Three More Pieces of Mail
By JIM NICHOLS
Most people early in life understand the concept of “tying up loose ends.” We all have small and large projects with a proposed ending date, and we are trying to complete the details before that time. What happens if the time runs out when we still have loose ends dangling?
Two weeks earlier, he had sat at the desk and taken care of the business of life. Two weeks later, he was gone, and I was sitting at his desk. It was an abrupt infection that overwhelmed him physically. His functional life ended and soon his physical live ended. By faith, his spiritual life continued.
Now, I had come to his study and his desk to try to understand how I might complete some of the tasks he had left unfinished. I suspect I am not alone in being uncomfortable with the concept of being “unfinished.”
The floor was covered with boxes only partially filled; they contained books plus compact discs and old video tapes. Two large file cabinets contained an impressively organized cache of important documents; it made me reconsider my own level of organization of such items.
The desktop surface was not visible because of all the sticky notes and small piles of papers. I recognized his writing on the pads but did not understand their meaning. The stacks clearly had some organization to them, but it escaped me. Standing up neatly in a holder were three sealed envelopes already stamped and ready to be mailed. Just that close to tying up that loose end.
Several of the items on the desk were clearly financial in nature. It was past awkward for me to see numbers and charges and try to understand their importance. There are others who will take care of long-term financial concerns, but, perhaps, there were some immediate ones that I might spy on the desk and be able to close out. However, the maze of notes and papers obscured their time frame. What was due now, two weeks from now, or next spring?
Sitting there was a time of clarity for me that the end of each of us on earth will be accompanied by a raft of incomplete, in process, activities. Since our culture is so determined by achievement, this is unnerving. It caused me to consider a set of sentences beginning with “perhaps.”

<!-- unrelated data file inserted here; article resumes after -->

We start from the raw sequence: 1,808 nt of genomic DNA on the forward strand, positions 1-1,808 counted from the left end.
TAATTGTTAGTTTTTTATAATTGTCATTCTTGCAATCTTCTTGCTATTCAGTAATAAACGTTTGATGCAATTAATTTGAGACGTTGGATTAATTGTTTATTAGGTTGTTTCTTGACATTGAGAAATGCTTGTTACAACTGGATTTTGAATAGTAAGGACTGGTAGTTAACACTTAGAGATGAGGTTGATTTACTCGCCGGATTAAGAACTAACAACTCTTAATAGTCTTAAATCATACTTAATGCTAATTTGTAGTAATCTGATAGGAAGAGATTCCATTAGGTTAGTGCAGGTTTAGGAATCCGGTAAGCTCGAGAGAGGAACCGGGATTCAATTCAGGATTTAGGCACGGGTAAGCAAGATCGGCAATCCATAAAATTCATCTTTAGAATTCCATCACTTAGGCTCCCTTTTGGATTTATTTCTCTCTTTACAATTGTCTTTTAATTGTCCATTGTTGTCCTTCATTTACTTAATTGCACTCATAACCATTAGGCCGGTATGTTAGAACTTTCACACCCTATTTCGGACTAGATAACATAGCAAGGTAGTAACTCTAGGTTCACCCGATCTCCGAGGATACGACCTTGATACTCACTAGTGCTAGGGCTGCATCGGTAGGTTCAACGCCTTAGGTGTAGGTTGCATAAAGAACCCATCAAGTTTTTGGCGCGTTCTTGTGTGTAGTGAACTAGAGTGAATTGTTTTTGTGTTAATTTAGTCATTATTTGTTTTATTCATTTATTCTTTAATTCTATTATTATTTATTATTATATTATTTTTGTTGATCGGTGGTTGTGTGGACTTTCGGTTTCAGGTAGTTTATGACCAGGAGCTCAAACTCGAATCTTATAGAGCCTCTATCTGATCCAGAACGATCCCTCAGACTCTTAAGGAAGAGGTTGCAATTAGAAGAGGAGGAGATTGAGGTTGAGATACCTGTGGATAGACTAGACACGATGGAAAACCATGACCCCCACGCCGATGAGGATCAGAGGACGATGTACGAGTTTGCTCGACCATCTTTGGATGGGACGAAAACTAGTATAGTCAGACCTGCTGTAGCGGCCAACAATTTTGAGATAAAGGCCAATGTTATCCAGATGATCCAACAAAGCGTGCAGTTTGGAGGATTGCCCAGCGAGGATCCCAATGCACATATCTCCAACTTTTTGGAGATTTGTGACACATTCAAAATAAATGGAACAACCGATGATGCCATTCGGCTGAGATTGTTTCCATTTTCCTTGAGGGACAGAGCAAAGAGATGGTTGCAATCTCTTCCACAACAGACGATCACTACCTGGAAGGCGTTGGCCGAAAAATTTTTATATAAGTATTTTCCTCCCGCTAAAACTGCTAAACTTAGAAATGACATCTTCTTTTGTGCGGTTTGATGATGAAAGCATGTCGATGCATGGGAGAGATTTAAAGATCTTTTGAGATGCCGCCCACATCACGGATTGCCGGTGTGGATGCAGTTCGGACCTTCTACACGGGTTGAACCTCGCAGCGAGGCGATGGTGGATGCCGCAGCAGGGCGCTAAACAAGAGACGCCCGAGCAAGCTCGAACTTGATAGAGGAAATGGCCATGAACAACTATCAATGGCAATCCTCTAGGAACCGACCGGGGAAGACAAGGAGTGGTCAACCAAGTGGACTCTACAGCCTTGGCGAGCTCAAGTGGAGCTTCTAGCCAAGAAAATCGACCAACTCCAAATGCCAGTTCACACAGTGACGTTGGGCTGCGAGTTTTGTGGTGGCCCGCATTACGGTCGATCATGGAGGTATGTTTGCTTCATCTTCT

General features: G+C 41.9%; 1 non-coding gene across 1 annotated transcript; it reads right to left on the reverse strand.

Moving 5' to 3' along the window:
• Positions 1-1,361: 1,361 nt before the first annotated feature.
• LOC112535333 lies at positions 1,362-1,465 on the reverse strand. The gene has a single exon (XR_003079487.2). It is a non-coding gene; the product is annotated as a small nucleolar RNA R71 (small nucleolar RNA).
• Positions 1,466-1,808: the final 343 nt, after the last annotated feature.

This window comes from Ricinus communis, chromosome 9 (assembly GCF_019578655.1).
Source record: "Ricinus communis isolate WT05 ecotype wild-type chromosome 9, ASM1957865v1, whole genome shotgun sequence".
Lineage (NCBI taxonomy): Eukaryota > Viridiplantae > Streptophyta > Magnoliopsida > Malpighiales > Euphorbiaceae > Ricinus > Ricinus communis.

Perhaps I am too tied to completing projects; there will always be a next one.
Perhaps I need to become more content with simply “being” as God’s person. I do not have to achieve (finish) everything of concern. Am I loving and do others love me? Why am I not simply content with that? I do need to take care of some of life’s responsibilities with the skills and resources I have, but, when I leave earth, there will still be some undone. So what?
Author Richard Foster addressed his dealings with financial advisors. He noted that they play important roles in guiding our thinking about investments, buying and selling, and preparing for financial needs of ourselves and those for whom we are responsible. Admitting all that, he proposed attention to the different goals an advisor might have compared to ours as children of God.
Perhaps, he noted, the advisor may well share some of our personal goals, but they also logically have a clear financial (“of this world”) aspect. I have noticed that also in dealing with financial advisors. That is, of course, their job. However, it is an emphasis we need to avoid simply because we understand that this stuff we have will sometime vanish.
I am sitting at my desk now typing on a computer. The desk has a calendar, more pencils and pens than I could ever use, and sticky notes galore. The nearby shelves are packed with books and file folders labeled irregularly; I could usually find something given enough time.
It is possible that I could leave this space today and not return another day. Someone else would come and discard virtually all the physical items. I am hoping that they, too, will sense that, though there was some good in this work, it always had a finite end approaching. I am hoping that thought will be a reminder to pay attention to what God deems as important.
The next day I put those three stamped envelopes in the mailbox.
Jim Nichols is a retired Abilene Christian University biology professor and current hospice chaplain